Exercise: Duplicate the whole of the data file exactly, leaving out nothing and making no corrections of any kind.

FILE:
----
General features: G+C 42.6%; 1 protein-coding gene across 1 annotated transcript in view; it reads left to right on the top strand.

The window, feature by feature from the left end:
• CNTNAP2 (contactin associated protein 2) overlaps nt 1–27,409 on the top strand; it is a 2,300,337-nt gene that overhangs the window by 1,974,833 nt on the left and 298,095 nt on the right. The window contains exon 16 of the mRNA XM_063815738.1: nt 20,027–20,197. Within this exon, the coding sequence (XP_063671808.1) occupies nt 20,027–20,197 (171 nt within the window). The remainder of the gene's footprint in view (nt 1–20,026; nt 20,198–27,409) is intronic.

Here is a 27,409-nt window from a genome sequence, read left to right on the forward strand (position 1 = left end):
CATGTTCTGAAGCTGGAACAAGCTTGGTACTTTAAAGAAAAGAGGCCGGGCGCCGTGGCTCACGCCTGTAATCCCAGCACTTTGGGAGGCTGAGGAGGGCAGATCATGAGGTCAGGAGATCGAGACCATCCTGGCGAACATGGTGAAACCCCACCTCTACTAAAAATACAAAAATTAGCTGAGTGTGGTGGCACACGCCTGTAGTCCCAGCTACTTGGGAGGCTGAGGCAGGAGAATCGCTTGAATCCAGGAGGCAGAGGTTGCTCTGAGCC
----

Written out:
General features: G+C 42.6%; 1 protein-coding gene across 1 annotated transcript in view; it reads left to right on the top strand.

The window, feature by feature from the left end:
• CNTNAP2 (contactin associated protein 2) overlaps nt 1–27,409 on the top strand; it is a 2,300,337-nt gene that overhangs the window by 1,974,833 nt on the left and 298,095 nt on the right. The window contains exon 16 of the mRNA XM_063815738.1: nt 20,027–20,197. Within this exon, the coding sequence (XP_063671808.1) occupies nt 20,027–20,197 (171 nt within the window). The remainder of the gene's footprint in view (nt 1–20,026; nt 20,198–27,409) is intronic.

Here is a 27,409-nt window from a genome sequence, read left to right on the forward strand (position 1 = left end):
CATGTTCTGAAGCTGGAACAAGCTTGGTACTTTAAAGAAAAGAGGCCGGGCGCCGTGGCTCACGCCTGTAATCCCAGCACTTTGGGAGGCTGAGGAGGGCAGATCATGAGGTCAGGAGATCGAGACCATCCTGGCGAACATGGTGAAACCCCACCTCTACTAAAAATACAAAAATTAGCTGAGTGTGGTGGCACACGCCTGTAGTCCCAGCTACTTGGGAGGCTGAGGCAGGAGAATCGCTTGAATCCAGGAGGCAGAGGTTGCTCTGAGCC